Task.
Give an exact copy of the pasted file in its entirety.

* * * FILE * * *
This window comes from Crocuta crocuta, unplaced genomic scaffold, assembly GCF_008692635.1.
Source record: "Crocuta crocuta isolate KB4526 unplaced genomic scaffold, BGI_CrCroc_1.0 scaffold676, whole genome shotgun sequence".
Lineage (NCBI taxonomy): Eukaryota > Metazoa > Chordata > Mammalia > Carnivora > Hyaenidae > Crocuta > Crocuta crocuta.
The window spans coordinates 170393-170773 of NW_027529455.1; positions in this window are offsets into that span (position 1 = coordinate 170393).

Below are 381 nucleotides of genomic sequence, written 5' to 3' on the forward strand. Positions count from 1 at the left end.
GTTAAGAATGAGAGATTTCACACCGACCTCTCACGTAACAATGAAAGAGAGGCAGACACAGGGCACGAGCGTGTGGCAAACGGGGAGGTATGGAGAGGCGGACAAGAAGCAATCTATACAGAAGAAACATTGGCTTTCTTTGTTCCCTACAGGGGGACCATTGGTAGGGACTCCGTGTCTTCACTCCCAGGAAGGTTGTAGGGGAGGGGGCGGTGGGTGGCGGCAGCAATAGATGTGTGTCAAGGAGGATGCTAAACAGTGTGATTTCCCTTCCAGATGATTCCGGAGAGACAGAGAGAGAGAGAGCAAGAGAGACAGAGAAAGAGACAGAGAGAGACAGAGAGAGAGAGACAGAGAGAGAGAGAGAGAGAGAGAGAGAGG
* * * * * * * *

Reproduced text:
This window comes from Crocuta crocuta, unplaced genomic scaffold, assembly GCF_008692635.1.
Source record: "Crocuta crocuta isolate KB4526 unplaced genomic scaffold, BGI_CrCroc_1.0 scaffold676, whole genome shotgun sequence".
Lineage (NCBI taxonomy): Eukaryota > Metazoa > Chordata > Mammalia > Carnivora > Hyaenidae > Crocuta > Crocuta crocuta.
The window spans coordinates 170393-170773 of NW_027529455.1; positions in this window are offsets into that span (position 1 = coordinate 170393).

Below are 381 nucleotides of genomic sequence, written 5' to 3' on the forward strand. Positions count from 1 at the left end.
GTTAAGAATGAGAGATTTCACACCGACCTCTCACGTAACAATGAAAGAGAGGCAGACACAGGGCACGAGCGTGTGGCAAACGGGGAGGTATGGAGAGGCGGACAAGAAGCAATCTATACAGAAGAAACATTGGCTTTCTTTGTTCCCTACAGGGGGACCATTGGTAGGGACTCCGTGTCTTCACTCCCAGGAAGGTTGTAGGGGAGGGGGCGGTGGGTGGCGGCAGCAATAGATGTGTGTCAAGGAGGATGCTAAACAGTGTGATTTCCCTTCCAGATGATTCCGGAGAGACAGAGAGAGAGAGAGCAAGAGAGACAGAGAAAGAGACAGAGAGAGACAGAGAGAGAGAGACAGAGAGAGAGAGAGAGAGAGAGAGAGAGG